|From:||David Fetter <david(at)fetter(dot)org>|
|To:||Tatsuo Ishii <ishii(at)postgresql(dot)org>|
|Cc:||Jim(dot)Nasby(at)BlueTreble(dot)com, alvherre(at)2ndquadrant(dot)com, michael(dot)banck(at)credativ(dot)de, tgl(at)sss(dot)pgh(dot)pa(dot)us, andrew(at)dunslane(dot)net, jaime(at)2ndquadrant(dot)com, andres(at)2ndquadrant(dot)com, pgsql-hackers(at)postgresql(dot)org, josh(at)agliodbs(dot)com, cktan(at)vitessedata(dot)com|
|Subject:||Re: Let's drop two obsolete features which are bear-traps for novices|
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On Tue, Nov 04, 2014 at 07:51:06AM +0900, Tatsuo Ishii wrote:
> > The performance of our numeric vs Oracle's was a common complaint when
> > I was at EnterpriseDB (in 2007).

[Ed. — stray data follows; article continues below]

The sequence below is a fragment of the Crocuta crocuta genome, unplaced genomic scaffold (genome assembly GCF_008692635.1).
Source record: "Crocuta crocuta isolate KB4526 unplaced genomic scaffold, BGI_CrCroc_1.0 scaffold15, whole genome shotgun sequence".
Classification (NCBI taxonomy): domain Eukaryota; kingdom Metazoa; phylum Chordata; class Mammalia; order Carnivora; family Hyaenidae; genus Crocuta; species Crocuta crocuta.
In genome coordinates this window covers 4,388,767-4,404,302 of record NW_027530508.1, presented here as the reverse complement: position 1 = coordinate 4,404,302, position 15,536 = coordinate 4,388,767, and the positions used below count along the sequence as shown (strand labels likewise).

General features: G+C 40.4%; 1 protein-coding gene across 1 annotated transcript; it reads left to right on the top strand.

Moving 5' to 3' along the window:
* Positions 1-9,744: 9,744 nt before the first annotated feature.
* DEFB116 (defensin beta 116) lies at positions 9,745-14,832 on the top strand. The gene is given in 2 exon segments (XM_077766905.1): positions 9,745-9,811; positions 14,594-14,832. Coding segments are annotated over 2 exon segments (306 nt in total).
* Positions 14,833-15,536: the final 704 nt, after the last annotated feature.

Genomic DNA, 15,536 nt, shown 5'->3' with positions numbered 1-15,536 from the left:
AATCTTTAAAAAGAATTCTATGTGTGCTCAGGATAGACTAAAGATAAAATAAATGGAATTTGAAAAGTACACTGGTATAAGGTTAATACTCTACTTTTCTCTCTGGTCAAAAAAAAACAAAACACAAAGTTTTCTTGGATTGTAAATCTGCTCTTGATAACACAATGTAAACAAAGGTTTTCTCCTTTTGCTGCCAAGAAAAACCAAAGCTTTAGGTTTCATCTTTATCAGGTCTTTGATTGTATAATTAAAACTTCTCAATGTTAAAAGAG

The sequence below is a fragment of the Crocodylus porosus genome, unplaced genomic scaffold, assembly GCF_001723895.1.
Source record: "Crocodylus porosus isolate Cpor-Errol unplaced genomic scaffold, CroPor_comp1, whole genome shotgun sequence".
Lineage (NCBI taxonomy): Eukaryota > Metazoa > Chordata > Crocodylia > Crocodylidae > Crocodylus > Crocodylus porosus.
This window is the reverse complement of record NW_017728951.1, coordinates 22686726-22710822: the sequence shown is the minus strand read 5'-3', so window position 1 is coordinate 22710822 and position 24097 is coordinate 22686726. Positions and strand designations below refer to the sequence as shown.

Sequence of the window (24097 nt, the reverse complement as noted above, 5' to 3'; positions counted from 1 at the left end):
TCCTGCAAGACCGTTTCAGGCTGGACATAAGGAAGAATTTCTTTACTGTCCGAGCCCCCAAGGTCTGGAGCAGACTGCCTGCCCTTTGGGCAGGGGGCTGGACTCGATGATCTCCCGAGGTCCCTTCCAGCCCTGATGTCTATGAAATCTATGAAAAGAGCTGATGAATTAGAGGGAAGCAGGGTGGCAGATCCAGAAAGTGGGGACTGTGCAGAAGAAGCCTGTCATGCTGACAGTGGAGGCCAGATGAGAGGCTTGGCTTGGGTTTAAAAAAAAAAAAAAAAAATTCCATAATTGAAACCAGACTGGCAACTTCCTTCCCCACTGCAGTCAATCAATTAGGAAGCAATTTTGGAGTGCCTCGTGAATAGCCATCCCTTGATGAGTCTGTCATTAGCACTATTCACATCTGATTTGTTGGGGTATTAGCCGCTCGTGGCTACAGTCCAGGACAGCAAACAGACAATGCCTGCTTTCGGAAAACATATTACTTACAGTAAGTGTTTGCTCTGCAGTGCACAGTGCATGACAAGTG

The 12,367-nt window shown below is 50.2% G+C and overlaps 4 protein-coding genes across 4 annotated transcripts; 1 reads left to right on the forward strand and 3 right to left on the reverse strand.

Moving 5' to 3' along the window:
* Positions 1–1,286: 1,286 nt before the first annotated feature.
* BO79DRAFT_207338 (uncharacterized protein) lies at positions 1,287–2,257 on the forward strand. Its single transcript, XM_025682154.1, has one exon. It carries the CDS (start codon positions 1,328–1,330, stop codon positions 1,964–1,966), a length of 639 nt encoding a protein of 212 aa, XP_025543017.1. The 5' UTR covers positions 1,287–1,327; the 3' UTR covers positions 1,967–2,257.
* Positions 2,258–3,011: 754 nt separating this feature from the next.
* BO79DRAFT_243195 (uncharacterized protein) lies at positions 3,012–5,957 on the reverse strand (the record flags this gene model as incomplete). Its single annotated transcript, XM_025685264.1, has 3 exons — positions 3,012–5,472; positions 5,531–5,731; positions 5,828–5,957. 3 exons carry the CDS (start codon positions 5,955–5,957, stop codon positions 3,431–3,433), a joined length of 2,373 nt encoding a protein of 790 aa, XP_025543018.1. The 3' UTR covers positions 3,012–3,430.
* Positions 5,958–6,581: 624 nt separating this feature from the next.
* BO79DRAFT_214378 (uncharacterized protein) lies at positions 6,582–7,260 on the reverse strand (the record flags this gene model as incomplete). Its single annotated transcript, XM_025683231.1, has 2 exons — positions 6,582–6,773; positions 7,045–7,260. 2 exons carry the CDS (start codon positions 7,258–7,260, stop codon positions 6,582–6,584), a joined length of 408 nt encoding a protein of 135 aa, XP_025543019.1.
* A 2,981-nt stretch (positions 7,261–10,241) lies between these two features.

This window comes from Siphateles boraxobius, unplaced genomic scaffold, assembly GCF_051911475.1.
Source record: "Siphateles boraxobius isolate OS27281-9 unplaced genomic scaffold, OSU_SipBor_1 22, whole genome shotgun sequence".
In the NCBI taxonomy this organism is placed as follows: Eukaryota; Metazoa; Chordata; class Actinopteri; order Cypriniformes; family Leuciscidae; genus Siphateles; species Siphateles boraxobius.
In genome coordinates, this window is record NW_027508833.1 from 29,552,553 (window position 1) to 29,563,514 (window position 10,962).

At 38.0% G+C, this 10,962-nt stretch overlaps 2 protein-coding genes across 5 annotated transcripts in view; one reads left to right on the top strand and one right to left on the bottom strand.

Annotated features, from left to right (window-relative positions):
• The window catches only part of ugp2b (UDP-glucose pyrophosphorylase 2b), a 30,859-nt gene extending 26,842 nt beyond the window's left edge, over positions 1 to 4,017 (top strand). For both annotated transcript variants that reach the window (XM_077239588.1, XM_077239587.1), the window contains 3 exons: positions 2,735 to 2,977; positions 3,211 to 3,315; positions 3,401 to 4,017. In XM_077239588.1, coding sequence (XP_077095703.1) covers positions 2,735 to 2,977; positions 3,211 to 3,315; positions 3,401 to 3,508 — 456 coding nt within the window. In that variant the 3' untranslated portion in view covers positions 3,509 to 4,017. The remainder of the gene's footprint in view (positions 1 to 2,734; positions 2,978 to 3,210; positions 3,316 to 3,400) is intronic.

> > Perhaps numeric's performance could be greatly improved in cases where
> > the precision is low enough to map to an int/bigint. That would get us
> > closer to eliminating money as well as give other uses a big win. Of
> > course, how to do that and not break pg_upgrade is a huge question...
> Just out of curiosity, why is Oracle's NUMBER (I assume you are
> talking about this) so fast?
I suspect that what happens is that NUMBER is stored as a native type
(int2, int4, int8, int16) that depends on its size and then cast to
the next upward thing as needed, taking any performance hits at that
point. The documentation hints (38 decimal places) at a 128-bit
internal representation as the maximum. I don't know what happens
when you get past what 128 bits can represent.
David Fetter <david(at)fetter(dot)org> http://fetter.org/
Phone: +1 415 235 3778 AIM: dfetter666 Yahoo!: dfetter
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